Panasonic's new GD series phones released

Panasonic has released locally the latest in the GD mobile phone series. But how successful are these handhelds likely to be in a region where the latest features and functions mean (almost) everything?

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By  Kate Concannon Published  November 13, 2001

Panasonic has newly released a trio of GD series mobile phones with a view to solidifying its presence in the handset market. But with this mixed-bag range of phones, none of which come with GPRS capability as standard, is Panasonic likely to capture a market that is looking to the local arrival of 2.5G services?

Of the trio, the GD 95 has the most serious, business-like appearance, however, it possesses some rather playful features that Panasonic hopes will make it “very desirable”, including a brand new GUI, joystick navigation, and a polyphonic ringer made up of three tone layers to give a more textured ring sound.

The GD35 also has a list of helpful and somewhat redeeming features, including a personal planner, genuine user friendliness and T9 (pre-emptive text input), which should make sending out an SMS all the faster.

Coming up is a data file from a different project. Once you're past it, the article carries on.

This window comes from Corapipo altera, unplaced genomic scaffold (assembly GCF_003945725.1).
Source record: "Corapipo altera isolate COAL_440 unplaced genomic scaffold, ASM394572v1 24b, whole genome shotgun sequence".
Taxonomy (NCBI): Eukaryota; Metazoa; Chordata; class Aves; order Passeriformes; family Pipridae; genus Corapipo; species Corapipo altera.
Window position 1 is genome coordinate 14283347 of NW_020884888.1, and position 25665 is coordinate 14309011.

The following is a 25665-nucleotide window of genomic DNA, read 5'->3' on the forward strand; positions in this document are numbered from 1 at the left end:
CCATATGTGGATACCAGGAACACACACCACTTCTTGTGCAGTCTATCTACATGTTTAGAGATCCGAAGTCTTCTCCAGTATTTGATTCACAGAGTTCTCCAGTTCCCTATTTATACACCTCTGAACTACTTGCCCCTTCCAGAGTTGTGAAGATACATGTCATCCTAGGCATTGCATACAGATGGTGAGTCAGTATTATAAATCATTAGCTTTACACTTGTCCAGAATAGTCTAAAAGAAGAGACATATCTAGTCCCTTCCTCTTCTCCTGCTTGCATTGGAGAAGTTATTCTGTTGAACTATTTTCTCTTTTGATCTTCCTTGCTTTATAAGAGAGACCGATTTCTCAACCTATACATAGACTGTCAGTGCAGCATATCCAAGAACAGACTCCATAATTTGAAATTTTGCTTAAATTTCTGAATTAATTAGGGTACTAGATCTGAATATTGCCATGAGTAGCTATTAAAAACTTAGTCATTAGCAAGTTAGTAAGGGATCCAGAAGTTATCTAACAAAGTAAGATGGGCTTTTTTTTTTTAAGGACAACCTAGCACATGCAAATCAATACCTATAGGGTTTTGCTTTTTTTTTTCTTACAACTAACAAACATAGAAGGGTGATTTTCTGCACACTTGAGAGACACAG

The third new phone, the GD75, shares the GD95’s updated GUI, polyphonic ring and joystick navigation. It manages to put these features away in a casing that embodies very different aesthetics (a little oddly shaped, and reminsicent of the Philips Savvy perhaps?) and will certainly appeal to some users. The GD75 can also claim its place as the first handset by Panasonic to have an internally placed antenna.

But will these handy, albeit less than unique, talents save the latest GD handsets from a nasty defeat by rival manufacturers, who are busily delivering GPRS enabled mobile devices?

It seems unlikely, given that a number of these rival products come equipped not only to make use of initial GPRS services, but also offer the potential to take advantage of faster service as networks develop.

Dedicated Panasonic phone users looking to upgrade will opt to wait for a unit offering superior future-proofing, and so this surprising lack of GRPS capability may well mean the trio's undoing.

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